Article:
Why does America pray?Whether it be even-keeled smooth sailing or unsteady waters, Americans have long turned to prayer to seek wisdom, demonstrate thankfulness, and discover peace in their lives. Prayer sustains us through uncertainty, grief, and trauma. Prayer allows us a time of reflection, for expressing our hopes, desires, and fears. Prayer offers strength in the face of trials and tribulations, and redemption when we stumble.On National Day of Prayer, we rededicate ourselves to the culture of prayer and to reconnecting with God. “Prayer is the key of the morning and the bolt of the evening.” Mahatma Gandhi Every day, people use the wisdom and revelations gained from prayer to spread kindness and to make our world better. Faith communities in Apopka, in America and globally have helped feed the hungry, heal the sick, and protect innocents from violence. Communities with love and understanding turn to prayer to inspire their work, which embodies a timeless notion that has kept humanity going through the ages — that one of our most sacred responsibilities is to give of ourselves in service to others. The threats of poverty, violence, and war around the world are all too real. Our faith and our earnest prayers can be cures for the fear we feel as we confront these realities. Helping us resist despair, paralysis, or cynicism, prayer offers a powerful alternative to pessimism.Prayer is hope. It’s a conversation with God. “Never forget the three powerful resources you always have available to you: love, prayer, and forgiveness.”H. Jackson Brown, Jr.Through prayer, we often gain the insight to learn from our mistakes, the motivation to always be better, and the courage to stand up for what is right, even when it is not popular.Each of us can be an author in our collective American story, and in participating in our national discourse to address some of our Nation’s greatest challenges, we are reminded of the blessing we have to live in a land where we are able to freely express the beliefs we hold in our hearts. We as a praying nation will continue to stand up for those around the world who are subject to fear or violence because of their religion or beliefs. As a Nation free to practice our faith as we choose, we must remember those around the world who are not afforded this freedom, and we must recommit to building a society where all can enjoy this liberty and live their lives in peace and dignity.On this day, may our faith enable us to sow the seeds of progress in our ever-changing world. Let us resolve to guide our children to embrace freedom for all, to see God in everyone, and to remember that no matter what differences they may have, we will always be united by our common humanity.Say a prayer for someone you love today, and pray for the United States and for Apopka. Enjoy your time with God.Happy National Day of Prayer everyone! “To be a Christian without prayer is no more possible than to be alive without breathing.”Martin Luther Please enter your comment! Florida gas prices jump 12 cents; most expensive since 2014 Share on Facebook Tweet on Twitter UF/IFAS in Apopka will temporarily house District staff; saves almost $400,000 Gov. DeSantis says new moment-of-silence law in public schools protects religious freedom LEAVE A REPLY Cancel reply TAGSNational Day of Prayer Previous articleApopka High School Debate Team Prepares for National TournamentsNext articleSammie Smith Inspires a Sold-Out Apopka Prayer Breakfast Denise Connell RELATED ARTICLESMORE FROM AUTHOR Please enter your name here Save my name, email, and website in this browser for the next time I comment. You have entered an incorrect email address! Please enter your email address here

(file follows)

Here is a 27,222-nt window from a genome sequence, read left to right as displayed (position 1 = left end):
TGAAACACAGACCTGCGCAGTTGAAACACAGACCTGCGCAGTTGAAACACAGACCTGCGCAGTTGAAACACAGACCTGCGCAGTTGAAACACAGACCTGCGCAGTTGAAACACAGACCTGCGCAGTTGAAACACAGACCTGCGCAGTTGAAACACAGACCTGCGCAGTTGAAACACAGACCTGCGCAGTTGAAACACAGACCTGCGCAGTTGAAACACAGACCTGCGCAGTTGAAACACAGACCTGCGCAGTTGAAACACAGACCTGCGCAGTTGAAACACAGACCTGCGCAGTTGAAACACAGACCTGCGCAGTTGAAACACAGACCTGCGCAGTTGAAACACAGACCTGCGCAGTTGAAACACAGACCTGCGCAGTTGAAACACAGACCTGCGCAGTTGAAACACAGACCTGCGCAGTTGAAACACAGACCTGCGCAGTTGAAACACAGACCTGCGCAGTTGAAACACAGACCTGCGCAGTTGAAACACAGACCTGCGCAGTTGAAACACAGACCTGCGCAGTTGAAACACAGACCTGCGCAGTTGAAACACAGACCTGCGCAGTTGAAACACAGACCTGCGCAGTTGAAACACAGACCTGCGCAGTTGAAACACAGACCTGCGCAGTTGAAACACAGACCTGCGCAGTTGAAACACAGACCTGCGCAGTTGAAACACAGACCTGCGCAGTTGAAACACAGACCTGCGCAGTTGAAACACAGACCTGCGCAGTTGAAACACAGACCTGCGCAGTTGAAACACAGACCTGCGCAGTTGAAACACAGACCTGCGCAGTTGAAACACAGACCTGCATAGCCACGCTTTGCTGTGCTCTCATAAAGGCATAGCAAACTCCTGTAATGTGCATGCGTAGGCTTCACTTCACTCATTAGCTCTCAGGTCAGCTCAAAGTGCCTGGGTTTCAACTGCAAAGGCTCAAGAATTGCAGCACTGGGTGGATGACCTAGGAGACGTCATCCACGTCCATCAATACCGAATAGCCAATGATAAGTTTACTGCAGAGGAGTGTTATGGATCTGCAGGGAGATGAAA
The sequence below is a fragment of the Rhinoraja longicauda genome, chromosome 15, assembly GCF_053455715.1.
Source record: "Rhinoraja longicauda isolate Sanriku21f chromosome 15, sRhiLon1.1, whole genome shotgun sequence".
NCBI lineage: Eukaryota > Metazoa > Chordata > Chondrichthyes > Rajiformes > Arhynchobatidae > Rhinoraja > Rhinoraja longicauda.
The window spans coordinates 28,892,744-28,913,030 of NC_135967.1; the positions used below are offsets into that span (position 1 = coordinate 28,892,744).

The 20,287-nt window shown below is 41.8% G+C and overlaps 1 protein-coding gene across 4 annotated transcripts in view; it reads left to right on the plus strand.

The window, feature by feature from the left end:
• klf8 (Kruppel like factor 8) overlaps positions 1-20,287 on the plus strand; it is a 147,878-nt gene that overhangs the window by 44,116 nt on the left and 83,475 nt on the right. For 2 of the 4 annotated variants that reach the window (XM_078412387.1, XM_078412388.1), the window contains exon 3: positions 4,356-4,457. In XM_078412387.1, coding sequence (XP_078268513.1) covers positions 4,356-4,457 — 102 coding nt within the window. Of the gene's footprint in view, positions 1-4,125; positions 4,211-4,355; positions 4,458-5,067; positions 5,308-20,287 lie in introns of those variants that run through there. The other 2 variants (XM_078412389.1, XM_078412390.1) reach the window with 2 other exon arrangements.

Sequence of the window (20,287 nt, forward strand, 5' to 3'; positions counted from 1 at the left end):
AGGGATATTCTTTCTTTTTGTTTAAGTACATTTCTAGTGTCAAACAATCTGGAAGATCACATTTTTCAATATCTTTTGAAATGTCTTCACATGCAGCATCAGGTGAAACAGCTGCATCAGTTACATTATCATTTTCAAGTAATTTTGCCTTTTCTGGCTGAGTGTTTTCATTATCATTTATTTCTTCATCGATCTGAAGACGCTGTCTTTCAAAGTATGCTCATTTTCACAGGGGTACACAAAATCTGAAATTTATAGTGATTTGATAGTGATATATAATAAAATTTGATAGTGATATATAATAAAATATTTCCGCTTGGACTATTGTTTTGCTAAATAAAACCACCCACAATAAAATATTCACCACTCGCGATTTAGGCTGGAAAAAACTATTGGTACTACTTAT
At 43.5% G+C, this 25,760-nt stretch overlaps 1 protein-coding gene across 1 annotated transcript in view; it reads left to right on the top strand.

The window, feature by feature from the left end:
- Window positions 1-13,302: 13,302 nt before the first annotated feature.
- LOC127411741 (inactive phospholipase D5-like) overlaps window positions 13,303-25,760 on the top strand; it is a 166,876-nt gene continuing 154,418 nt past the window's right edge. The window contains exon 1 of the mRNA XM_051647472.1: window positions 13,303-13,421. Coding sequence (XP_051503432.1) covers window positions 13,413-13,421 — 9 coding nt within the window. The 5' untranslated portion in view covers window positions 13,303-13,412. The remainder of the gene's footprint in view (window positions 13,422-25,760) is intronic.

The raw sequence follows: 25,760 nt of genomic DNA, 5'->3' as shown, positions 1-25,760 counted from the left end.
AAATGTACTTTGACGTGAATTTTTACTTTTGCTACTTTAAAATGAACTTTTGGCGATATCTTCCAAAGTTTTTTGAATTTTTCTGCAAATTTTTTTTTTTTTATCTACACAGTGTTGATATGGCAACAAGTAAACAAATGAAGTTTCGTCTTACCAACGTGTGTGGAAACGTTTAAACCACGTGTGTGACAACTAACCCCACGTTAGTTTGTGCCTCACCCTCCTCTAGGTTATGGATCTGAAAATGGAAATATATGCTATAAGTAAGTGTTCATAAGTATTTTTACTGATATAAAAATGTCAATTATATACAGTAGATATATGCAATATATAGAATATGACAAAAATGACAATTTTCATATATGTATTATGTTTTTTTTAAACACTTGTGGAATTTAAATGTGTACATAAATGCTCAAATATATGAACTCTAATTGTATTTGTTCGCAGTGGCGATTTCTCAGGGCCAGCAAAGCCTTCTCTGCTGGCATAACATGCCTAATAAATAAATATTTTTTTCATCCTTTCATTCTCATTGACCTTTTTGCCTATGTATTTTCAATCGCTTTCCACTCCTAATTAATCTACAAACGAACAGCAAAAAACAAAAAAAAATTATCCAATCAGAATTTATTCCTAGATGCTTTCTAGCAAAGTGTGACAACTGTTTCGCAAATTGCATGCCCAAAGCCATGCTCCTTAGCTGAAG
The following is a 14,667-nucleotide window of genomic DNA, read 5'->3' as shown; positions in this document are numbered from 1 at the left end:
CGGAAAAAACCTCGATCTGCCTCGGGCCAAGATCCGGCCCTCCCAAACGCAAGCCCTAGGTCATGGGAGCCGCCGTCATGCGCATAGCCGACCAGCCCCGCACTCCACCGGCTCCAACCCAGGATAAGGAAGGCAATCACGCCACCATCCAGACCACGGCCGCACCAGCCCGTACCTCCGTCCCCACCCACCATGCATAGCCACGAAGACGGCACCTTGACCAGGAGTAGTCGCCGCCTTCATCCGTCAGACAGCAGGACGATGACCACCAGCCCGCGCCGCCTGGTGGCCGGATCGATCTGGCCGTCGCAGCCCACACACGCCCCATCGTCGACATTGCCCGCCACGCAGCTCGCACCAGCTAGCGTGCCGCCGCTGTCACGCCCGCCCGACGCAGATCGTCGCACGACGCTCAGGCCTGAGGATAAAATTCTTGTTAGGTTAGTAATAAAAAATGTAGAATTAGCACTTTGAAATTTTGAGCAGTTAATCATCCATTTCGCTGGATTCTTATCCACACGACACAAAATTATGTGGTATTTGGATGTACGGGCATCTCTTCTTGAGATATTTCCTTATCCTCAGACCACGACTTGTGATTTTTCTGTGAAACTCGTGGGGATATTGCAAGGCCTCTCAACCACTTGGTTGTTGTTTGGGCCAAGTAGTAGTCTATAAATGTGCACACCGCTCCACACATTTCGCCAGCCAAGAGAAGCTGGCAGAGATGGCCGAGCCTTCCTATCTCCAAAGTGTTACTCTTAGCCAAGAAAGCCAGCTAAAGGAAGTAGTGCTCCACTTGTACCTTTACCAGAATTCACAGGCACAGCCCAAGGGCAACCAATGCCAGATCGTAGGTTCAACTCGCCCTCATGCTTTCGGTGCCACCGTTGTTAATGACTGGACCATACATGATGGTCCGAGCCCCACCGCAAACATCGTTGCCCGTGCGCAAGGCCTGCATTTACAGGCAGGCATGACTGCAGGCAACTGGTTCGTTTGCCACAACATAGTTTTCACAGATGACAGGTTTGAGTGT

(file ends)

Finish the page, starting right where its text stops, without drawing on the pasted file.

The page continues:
VillaWRK / Parametr IndonesiaSave this projectSaveVillaWRK / Parametr Indonesia Projects VillaWRK / Parametr Indonesia CopyHouses•Kabupaten Badung, Indonesia CopyAbout this officeParametr IndonesiaOfficeFollowProductsWoodConcrete#TagsProjectsBuilt ProjectsSelected ProjectsResidential ArchitectureHousesDabasKabupaten BadungIndonesiaPublished on August 05, 2015Cite: “VillaWRK / Parametr Indonesia” 05 Aug 2015. ArchDaily. Accessed 11 Jun 2021.